Then I started to get the story, little by little, from everybody there who either saw it happen, or else survived a first-hand hysterical account of the ball’s travels from someone else. The ball not only left the ballpark, apparently, it also left the grounds. It didn’t just stop there either. The ball landed on a freeway that once ran parallel to the left field stands beyond the grounds of Crosley Field. By some magical extra power, it then took a high bounce off the freeway and headed on its way down a street beyond that leads directly nto a nearby neighborhood.

Here’s where the chills I got from this information went way beyond anyone else’s. If these accounts were true, the ball I it found Colerain Avenue, the very street where I grew up, the same street I used to race down as a kid on my way to and from Crosley Field.

No one ever reported finding the ball, but I like to think that it had enough pep left from the corner to travel another three blocks. Wouldn’t that have been something if some other baseball-loving kid then living at 1917 Colerain Avenue in 1967 found the ball I hit that day in Cincinnati?

~ Excerpt from “TOY CANNON: The Autobiography of Baseball’s Jimmy Wynn” by Jimmy Wynn with Bill McCurdy, pp 84-85, McFarland & Company, Jefferson, NC, 2010


Have a nice weekend, everybody! And, come on, Astros, let’s make up for last night’s unfortunate “fat pitch” New York dinger that resulted in our 3-2 Astros loss! – Go Get ‘Em, Guys! Let’s take this afternoon’s game and tomorrow’s wrapper too!


Rule Change Kills Stat Comparisons Over Time

June 26, 2015


Galveston Daily News June 28, 1888 Submitted by Research Associate Darrell Pittman

Galveston Daily News
June 28, 1888
Submitted by Research Associate Darrell Pittman



Philadelphia, Pa., June 27. – John J. Rogers, secretary pf the tthe joint committee on base-ball rules, announces that the committee has unanimously voted to take base on balls from the error column. The base on balls will remain as a factor in earned runs.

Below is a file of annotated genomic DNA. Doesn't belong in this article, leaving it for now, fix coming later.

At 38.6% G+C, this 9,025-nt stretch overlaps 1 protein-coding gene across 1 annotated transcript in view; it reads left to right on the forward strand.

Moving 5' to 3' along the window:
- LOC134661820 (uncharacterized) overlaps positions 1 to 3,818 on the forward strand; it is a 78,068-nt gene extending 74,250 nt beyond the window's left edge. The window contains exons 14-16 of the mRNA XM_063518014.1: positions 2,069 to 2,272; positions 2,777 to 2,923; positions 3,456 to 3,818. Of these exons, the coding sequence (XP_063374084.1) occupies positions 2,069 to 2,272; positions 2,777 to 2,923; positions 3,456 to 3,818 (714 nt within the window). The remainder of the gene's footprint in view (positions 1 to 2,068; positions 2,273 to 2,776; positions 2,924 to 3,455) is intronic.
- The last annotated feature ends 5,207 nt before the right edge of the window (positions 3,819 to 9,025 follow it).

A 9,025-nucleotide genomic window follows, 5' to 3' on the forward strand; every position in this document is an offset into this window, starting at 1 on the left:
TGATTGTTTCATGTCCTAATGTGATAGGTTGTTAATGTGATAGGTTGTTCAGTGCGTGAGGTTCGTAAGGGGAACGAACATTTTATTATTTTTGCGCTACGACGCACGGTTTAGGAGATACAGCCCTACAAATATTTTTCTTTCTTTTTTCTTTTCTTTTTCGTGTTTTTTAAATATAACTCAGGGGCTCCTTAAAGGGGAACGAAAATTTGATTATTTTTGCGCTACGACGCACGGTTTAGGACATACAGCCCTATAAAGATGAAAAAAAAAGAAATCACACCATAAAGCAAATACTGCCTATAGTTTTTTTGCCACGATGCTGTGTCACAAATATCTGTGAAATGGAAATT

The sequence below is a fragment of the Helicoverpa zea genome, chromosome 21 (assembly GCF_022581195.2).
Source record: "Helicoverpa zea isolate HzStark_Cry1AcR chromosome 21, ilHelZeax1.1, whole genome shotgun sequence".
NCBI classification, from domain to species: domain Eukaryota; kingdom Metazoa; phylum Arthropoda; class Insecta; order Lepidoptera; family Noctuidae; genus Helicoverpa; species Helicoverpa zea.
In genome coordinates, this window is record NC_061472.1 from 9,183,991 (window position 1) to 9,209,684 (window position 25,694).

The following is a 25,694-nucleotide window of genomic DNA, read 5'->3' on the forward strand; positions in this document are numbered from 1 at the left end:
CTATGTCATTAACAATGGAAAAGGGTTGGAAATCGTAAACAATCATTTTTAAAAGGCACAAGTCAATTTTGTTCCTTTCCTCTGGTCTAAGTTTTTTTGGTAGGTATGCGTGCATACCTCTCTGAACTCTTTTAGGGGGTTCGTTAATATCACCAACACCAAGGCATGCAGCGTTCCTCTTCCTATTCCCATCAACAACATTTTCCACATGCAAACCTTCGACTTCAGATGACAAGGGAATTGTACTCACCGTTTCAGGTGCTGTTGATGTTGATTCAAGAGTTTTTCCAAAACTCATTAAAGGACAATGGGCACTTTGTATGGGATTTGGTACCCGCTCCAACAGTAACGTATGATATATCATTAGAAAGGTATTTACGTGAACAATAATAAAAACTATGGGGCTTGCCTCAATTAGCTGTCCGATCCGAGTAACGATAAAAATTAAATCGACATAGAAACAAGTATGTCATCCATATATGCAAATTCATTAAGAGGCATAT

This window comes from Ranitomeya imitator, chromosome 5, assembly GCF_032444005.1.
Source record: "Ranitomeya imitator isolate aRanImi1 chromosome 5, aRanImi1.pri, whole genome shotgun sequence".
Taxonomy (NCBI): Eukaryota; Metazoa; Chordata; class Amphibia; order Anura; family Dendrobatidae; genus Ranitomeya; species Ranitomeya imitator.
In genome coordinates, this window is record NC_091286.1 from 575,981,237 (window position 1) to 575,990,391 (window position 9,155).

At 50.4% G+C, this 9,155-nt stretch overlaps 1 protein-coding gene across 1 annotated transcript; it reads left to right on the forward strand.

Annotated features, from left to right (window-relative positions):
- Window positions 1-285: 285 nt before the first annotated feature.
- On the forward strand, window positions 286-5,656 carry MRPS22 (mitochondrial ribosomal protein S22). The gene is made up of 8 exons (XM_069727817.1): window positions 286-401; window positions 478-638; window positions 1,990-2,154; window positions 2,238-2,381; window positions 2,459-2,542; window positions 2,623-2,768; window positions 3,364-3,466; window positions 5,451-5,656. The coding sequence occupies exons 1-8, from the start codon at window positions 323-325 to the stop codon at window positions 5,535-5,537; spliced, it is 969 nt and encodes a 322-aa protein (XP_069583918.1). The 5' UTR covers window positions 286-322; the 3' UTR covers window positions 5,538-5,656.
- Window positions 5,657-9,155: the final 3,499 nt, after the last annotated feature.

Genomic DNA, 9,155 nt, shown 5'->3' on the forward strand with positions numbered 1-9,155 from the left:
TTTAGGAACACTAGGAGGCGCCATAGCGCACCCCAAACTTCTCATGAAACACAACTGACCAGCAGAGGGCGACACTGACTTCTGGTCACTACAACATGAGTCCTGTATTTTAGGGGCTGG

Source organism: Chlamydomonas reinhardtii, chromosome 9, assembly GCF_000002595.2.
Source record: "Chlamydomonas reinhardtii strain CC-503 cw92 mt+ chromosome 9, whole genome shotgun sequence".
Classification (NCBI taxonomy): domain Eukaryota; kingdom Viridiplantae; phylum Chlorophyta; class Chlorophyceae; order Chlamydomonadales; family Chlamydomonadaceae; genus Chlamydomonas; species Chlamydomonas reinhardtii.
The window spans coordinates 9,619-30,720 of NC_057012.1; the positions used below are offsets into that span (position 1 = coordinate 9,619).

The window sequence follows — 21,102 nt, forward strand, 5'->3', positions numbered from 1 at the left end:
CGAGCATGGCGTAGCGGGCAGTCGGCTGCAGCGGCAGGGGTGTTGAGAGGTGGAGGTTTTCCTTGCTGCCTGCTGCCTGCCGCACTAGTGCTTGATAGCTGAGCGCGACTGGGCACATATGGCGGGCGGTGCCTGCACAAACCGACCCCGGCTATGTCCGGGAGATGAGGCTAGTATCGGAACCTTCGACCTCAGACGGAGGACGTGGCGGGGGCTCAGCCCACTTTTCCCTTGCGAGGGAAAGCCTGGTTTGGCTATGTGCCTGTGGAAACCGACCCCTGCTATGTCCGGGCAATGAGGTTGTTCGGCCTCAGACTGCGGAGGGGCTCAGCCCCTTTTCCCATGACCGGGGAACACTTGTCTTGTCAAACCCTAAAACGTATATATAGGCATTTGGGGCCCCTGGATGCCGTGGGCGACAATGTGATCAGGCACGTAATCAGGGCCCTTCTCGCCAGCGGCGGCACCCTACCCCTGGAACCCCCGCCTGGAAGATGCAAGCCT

~ Galveston Daily News, June 28, 1888


It’s an old winnable argument that we cannot fairly or accurately compare players from one generation to another based upon statistical performances due to changes in the rules that have governed the playing of the game differently from one era to another – and with no no worse examples than any comparison from recent years to the performances of players from the 19th century – when many of the rules were really quite different.

Today’s note on an 1888 rules change on the scoring of walks thatnoted in the Galveston Daily News on June 28th of that year is an excellent case-making example.

Can you imagine a pitcher today with control problems being charged errors for every walk? If the rules governing runs that score after an inning should have ended applied back in early 1888, a wild pitcher could have built a terrible fielding average, but also complied an E.R.A. approaching 0.00 with a landslide of his own B.O.B./errors opening the door for every run that scored would be correctly noted after three walks as “unearned”. Or something like that!

Wonder how they scored “intentional walks” back in 1887, if, indeed, they even engaged in that kind of intellectual mentoring of the game back in the day. If they did, (tongue in check here), would an intellectual walk have been charged to the pitcher as an error, but then reassigned to the manager s an error, if the strategy didn’t work out?

Lucky for those of us living in 2015, the rules governing baseball work pretty darn well today, don’t you think? Now, if we could only reach a universal agreement on the DH rule – and resolve how much scratching and wedgy-rearrangement time batters and pitchers need between pitches, everything might move even closer to Norman Rockwell perfect.



Lawyers: No Wonder Things Are So Screwed Up

June 25, 2015
George Wharton Pepper was the big legal bat for Organized Baseball in the 1921 Anti-Trust Act violation suit posted by Federal League interests in 1921.

George Wharton Pepper was the big legal bat for Organized Baseball in the  Anti-Trust Act violation suit posted by Federal League interests in 1920.

Question: How would you describe a 50-seat bus load of lawyers going off a 500-foot cliff at 80 MPH into the ocean below with 47 seats occupied with these legal eagles?

Answer: The picture described within the question is nothing less than an example of “conspicuous waste”.

Don’t get me wrong. Lawyer guys like Tony Cavender and a few others are some of my best friends and favorite people, but I like oysters too. And some of them have made me awfully sick over the years.